- Lottie. My business partner, and better half, did a bloody good job of marketing the game. It’s not a job she loved, either, but it’s been her life for about two months. Even if you’re a small team, you probably need to make marketing someone’s job. (And if you ever have the opportunity to work with someone really smart who you trust completely… I recommend it.)
- Streamers. Cultist Simulator streams surprisingly well, for a chilled, chatty sort of stream. This worked much better than we expected.
- Existing reputation. I built Fallen London, I was creative director on Sunless Sea, I’ve worked at Bioware and Telltale and Paradox, and people know what an Alexis Kennedy project is like. It’s much tougher for first-timers.
- Reviews. We got some really nice reviews on Day 1. It’s always hard to know how much press helps, but it can’t have bloody hurt.
- Innovation. Everyone says ‘I’ve never seen anything like it.’ This is a total bastard when you’re trying to figure out who to show the game to (we kept asking people ‘If you like x, you’ll like Cultist Simulator. What is x?’ and never got many useful answers) but it does make us stand out.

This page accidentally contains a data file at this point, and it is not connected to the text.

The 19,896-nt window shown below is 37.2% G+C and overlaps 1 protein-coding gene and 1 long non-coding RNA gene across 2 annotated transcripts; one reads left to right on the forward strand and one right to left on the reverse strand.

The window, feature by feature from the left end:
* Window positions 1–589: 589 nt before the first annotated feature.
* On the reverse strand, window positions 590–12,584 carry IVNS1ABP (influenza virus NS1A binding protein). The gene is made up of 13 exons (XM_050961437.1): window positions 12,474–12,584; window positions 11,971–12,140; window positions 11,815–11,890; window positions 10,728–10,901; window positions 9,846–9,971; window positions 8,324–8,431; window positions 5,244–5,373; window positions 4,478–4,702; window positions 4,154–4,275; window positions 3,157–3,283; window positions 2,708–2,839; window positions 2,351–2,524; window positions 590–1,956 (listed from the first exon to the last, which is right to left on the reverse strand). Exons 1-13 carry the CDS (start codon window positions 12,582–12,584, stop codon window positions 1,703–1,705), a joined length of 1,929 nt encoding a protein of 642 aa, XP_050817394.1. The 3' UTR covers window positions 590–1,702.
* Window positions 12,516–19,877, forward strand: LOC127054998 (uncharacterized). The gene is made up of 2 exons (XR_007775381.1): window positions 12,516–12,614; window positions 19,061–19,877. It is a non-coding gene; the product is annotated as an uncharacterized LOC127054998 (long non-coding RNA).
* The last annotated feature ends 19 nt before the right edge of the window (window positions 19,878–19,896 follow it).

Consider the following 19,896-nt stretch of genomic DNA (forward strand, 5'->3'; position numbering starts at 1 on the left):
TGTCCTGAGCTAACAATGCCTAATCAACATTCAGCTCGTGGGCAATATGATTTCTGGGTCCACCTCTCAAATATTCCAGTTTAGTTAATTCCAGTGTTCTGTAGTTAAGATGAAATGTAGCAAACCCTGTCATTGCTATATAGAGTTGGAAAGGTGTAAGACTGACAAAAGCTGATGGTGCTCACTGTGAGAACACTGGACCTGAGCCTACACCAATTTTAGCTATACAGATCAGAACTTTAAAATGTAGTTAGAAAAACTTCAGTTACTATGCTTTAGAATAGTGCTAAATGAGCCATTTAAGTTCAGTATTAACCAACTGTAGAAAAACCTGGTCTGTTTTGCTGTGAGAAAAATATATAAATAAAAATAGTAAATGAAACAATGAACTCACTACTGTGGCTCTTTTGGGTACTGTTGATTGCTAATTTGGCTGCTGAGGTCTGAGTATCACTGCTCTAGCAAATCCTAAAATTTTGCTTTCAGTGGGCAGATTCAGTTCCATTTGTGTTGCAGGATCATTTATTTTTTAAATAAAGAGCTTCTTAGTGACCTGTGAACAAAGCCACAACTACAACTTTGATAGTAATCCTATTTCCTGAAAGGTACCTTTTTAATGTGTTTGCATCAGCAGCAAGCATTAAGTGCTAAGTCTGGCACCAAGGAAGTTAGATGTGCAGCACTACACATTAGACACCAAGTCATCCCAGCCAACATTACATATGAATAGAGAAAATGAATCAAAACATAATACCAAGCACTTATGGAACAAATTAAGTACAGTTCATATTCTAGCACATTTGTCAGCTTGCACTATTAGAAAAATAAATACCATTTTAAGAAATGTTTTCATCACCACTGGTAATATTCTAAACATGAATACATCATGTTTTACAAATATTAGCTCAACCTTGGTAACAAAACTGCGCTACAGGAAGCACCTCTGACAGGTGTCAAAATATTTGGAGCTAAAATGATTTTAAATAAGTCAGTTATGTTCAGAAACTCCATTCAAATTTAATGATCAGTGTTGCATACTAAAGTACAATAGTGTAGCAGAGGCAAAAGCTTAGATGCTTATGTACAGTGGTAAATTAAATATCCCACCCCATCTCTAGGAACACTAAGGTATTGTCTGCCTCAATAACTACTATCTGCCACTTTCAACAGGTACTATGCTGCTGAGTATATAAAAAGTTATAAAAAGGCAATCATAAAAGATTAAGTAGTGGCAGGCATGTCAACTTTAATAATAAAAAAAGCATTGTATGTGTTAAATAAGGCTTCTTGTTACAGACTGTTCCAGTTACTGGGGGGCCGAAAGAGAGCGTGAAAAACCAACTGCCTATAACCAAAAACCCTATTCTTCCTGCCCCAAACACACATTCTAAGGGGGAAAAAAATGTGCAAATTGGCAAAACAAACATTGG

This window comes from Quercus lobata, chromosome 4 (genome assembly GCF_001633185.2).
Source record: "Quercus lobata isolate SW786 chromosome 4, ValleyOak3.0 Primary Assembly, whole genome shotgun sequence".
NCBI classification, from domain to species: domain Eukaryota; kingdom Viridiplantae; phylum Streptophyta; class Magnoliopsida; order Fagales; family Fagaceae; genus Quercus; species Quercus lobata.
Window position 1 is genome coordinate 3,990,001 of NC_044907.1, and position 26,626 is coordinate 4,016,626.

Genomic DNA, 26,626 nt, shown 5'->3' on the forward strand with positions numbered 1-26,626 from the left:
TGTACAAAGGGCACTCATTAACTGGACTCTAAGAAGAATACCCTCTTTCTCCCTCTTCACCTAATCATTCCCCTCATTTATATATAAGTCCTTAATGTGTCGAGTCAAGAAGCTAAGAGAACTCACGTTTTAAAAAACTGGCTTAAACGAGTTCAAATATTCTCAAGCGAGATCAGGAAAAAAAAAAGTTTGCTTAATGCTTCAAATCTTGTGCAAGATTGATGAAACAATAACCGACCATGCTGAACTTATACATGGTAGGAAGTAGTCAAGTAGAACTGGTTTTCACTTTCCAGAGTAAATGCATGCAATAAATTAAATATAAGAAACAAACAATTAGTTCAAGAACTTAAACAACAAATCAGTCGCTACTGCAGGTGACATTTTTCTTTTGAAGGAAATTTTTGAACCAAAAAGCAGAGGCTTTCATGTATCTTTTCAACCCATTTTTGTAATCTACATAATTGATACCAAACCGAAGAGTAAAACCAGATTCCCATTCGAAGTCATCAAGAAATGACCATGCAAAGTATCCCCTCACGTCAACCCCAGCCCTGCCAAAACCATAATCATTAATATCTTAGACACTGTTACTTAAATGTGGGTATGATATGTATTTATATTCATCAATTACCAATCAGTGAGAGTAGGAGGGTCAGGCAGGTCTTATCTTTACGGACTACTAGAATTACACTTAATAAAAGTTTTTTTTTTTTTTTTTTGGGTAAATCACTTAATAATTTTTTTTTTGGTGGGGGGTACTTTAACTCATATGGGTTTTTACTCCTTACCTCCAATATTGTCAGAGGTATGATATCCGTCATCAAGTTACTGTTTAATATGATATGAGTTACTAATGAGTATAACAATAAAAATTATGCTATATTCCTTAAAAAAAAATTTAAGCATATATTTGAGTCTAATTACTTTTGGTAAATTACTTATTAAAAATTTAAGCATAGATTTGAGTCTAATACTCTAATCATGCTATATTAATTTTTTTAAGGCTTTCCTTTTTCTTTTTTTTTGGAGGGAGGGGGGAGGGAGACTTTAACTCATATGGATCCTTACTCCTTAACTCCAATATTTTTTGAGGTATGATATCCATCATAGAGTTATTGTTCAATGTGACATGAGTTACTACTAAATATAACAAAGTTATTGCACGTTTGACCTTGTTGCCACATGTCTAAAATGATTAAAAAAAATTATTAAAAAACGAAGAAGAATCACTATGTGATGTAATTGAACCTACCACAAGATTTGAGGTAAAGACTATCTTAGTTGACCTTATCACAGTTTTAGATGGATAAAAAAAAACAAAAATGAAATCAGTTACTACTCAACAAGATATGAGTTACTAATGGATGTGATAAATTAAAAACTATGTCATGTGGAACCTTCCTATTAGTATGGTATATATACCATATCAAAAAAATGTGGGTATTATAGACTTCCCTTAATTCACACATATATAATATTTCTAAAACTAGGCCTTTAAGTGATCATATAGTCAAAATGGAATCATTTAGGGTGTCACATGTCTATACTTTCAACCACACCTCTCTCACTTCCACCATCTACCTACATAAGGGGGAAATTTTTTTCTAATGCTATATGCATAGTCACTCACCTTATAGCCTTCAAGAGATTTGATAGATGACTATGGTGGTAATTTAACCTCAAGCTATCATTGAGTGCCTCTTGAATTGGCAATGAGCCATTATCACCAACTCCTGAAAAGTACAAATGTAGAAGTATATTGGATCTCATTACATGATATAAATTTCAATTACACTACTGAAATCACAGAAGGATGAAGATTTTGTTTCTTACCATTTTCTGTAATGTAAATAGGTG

- CONTROVERSY!! A lot of people really, really like CS. Some people find it dull or incomprehensible. I think the game’s divisive nature has helped, actually. People who love it really love it, so they’re inclined to champion it.
- A quick start. It’s a slow-paced game, but it runs in a window and starts up quickly. You get things happening in the first ten seconds of play. Sunless Sea, it’s like two minutes before anything really happens. I was very conscious that the first couple of minutes of a game are where you win or lose people.
- I let my eight-year-old daughter press the button that released the game. I can’t absolutely guarantee this had anything to do with it, but if you have a small child about the place, it’s worth a shot.
There’s more, but…
I need a coffee, and then I have to get back to fixing bugs. More retrospective stuff from me and Lottie soon. I hope this was useful! if you’ve got qs, stick ’em in the comments.